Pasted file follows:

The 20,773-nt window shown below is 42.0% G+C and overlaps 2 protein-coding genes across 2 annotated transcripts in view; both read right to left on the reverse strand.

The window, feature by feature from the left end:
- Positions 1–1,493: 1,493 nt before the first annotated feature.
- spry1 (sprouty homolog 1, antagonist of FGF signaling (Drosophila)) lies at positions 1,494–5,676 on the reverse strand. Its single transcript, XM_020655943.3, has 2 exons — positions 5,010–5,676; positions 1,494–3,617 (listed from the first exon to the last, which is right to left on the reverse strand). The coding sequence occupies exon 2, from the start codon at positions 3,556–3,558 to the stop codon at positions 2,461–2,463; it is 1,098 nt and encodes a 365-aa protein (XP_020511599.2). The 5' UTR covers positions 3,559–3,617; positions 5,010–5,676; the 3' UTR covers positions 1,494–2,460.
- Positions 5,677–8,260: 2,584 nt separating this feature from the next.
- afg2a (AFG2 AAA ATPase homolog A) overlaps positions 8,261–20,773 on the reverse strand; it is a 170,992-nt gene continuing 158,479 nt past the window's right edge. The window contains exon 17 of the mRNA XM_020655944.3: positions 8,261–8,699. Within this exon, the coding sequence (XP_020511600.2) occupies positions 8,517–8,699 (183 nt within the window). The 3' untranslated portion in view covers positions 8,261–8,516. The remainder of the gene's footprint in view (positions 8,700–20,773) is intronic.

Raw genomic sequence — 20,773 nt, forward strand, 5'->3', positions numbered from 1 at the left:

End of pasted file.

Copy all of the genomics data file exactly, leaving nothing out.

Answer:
The 20,773-nt window shown below is 42.0% G+C and overlaps 2 protein-coding genes across 2 annotated transcripts in view; both read right to left on the reverse strand.

The window, feature by feature from the left end:
- Positions 1–1,493: 1,493 nt before the first annotated feature.
- spry1 (sprouty homolog 1, antagonist of FGF signaling (Drosophila)) lies at positions 1,494–5,676 on the reverse strand. Its single transcript, XM_020655943.3, has 2 exons — positions 5,010–5,676; positions 1,494–3,617 (listed from the first exon to the last, which is right to left on the reverse strand). The coding sequence occupies exon 2, from the start codon at positions 3,556–3,558 to the stop codon at positions 2,461–2,463; it is 1,098 nt and encodes a 365-aa protein (XP_020511599.2). The 5' UTR covers positions 3,559–3,617; positions 5,010–5,676; the 3' UTR covers positions 1,494–2,460.
- Positions 5,677–8,260: 2,584 nt separating this feature from the next.
- afg2a (AFG2 AAA ATPase homolog A) overlaps positions 8,261–20,773 on the reverse strand; it is a 170,992-nt gene continuing 158,479 nt past the window's right edge. The window contains exon 17 of the mRNA XM_020655944.3: positions 8,261–8,699. Within this exon, the coding sequence (XP_020511600.2) occupies positions 8,517–8,699 (183 nt within the window). The 3' untranslated portion in view covers positions 8,261–8,516. The remainder of the gene's footprint in view (positions 8,700–20,773) is intronic.

Raw genomic sequence — 20,773 nt, forward strand, 5'->3', positions numbered from 1 at the left: